Liu wants more US students in China
Updated: 2015-06-25 14:13
By AMY HE in WASHINGTON (China Daily USA)Comments Print Mail Large Medium Small
Vice-Premier Liu Yandong would like to see more American students study in China.
"Right now, there's a deep imbalance, and we hope that there will be more American students in China," she said.
Liu spoke during a plenary session of the China-US High-Level Consultation on People-to-People Exchange (CPE) on Wednesday in Washington. For the first time, the CPE is happening in the same city as the China-US Strategic and Economic Dialogue.
"We're proud of the strength of these exchanges, but we think there's more to be done," said US Deputy Secretary of State Tony Blinken, adding that there are only about 14,000 American students in China, but close to 275,000 Chinese students in the United States.
Blinken said that the partnerships formed at this round of CPE will encourage more cross-cultural study abroad.
Liu, co-chair on the CPE with Secretary of State John Kerry, said that the exchange of students is "our priority". China will launch a new initiative that will award 10,000 Chinese students with scholarships to study in the US.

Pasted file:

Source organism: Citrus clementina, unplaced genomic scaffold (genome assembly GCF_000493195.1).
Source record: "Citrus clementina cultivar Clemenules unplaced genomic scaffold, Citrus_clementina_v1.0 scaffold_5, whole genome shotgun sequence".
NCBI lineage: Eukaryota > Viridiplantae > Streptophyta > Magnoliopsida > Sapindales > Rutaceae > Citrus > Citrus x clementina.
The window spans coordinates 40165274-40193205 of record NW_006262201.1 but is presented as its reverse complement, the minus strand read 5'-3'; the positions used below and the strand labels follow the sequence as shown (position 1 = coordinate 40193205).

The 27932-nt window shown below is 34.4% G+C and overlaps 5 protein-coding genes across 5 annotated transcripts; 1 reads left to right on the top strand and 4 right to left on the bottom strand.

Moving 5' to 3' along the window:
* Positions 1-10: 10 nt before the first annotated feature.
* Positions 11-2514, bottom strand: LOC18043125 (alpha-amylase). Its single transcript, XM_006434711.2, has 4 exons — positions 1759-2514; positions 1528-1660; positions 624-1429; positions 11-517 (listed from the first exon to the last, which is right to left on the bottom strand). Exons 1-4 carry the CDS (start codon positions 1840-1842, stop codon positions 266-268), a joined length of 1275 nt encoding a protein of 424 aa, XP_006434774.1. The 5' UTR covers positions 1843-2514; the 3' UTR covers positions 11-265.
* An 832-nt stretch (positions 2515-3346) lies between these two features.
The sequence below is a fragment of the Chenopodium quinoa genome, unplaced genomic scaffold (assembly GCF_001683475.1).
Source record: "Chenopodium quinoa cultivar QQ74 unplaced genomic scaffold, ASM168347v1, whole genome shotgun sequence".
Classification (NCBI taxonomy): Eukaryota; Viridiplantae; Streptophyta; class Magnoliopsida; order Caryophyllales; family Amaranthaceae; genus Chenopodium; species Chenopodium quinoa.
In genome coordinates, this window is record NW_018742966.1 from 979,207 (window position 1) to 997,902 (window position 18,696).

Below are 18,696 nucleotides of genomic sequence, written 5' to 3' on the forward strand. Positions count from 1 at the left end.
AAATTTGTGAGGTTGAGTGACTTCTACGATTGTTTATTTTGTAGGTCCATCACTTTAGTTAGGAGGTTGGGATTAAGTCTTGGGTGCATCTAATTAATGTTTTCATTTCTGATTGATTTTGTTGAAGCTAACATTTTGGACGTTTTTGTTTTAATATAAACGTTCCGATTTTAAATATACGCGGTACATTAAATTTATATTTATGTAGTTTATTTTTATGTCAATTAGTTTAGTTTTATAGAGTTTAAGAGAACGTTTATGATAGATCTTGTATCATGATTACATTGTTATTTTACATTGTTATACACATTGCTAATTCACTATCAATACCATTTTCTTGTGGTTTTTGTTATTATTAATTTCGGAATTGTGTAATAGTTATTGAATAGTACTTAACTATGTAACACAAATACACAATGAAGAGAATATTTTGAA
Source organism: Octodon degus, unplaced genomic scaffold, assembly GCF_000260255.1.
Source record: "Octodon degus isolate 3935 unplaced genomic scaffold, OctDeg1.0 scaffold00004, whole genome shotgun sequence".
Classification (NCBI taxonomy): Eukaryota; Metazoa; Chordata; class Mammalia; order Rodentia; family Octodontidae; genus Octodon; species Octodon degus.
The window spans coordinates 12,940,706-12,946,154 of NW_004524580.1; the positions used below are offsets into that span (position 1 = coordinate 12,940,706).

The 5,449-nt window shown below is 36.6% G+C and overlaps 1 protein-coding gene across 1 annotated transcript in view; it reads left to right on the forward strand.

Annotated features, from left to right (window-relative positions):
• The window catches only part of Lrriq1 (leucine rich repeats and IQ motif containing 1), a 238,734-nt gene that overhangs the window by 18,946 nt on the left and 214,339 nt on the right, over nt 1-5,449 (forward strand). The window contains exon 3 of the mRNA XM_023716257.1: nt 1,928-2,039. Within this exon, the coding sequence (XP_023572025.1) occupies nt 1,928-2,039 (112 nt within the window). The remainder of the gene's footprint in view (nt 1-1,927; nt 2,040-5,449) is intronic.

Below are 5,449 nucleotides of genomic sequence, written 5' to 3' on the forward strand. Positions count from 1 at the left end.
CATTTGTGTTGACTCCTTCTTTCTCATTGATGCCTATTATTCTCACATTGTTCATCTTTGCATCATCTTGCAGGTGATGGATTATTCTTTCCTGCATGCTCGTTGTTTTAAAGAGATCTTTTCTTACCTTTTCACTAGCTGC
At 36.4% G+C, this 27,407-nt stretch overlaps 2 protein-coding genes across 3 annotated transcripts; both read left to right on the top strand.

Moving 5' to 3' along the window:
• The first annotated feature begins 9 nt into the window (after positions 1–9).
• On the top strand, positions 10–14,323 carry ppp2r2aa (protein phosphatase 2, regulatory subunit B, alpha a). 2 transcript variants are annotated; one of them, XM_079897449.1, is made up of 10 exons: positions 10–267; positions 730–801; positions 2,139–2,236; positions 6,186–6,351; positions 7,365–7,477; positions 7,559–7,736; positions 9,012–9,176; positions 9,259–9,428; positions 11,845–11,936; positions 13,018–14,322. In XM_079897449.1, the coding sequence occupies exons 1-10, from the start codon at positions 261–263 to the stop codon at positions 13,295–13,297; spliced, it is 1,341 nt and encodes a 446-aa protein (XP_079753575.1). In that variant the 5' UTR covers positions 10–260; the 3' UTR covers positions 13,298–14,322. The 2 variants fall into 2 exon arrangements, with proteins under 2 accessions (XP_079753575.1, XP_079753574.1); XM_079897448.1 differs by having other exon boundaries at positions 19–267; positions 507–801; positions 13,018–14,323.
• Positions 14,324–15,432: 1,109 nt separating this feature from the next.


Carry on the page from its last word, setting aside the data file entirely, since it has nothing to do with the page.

The two sides have implemented 104 deliverables on education during this CPE, according to Liu.
Also on the education front, the nations announced that universities in both countries have signed Memorandums of Understanding to increase collaboration in research, with a higher-education meeting being planned for later this year.
A network of 42 historically black colleges in the US is announcing the formation of a US-China university scholarship alliance, which will enable 1,000 US students to study in China with support from the Chinese government.
Hanban, officially known as the Chinese National Office for Teaching Chinese as a Foreign Language, will lead a delegation of students from the Hispanic Association of Colleges and Universities to study in China as well.
"Involvement and understanding are what people-to-people exchanges are all about — learning about each other's traditions, appreciating each other's cultures and concerns, worldviews and perspectives, and ultimately, if all goes well, understanding each other and generating trust that enables partnership," Blinken said.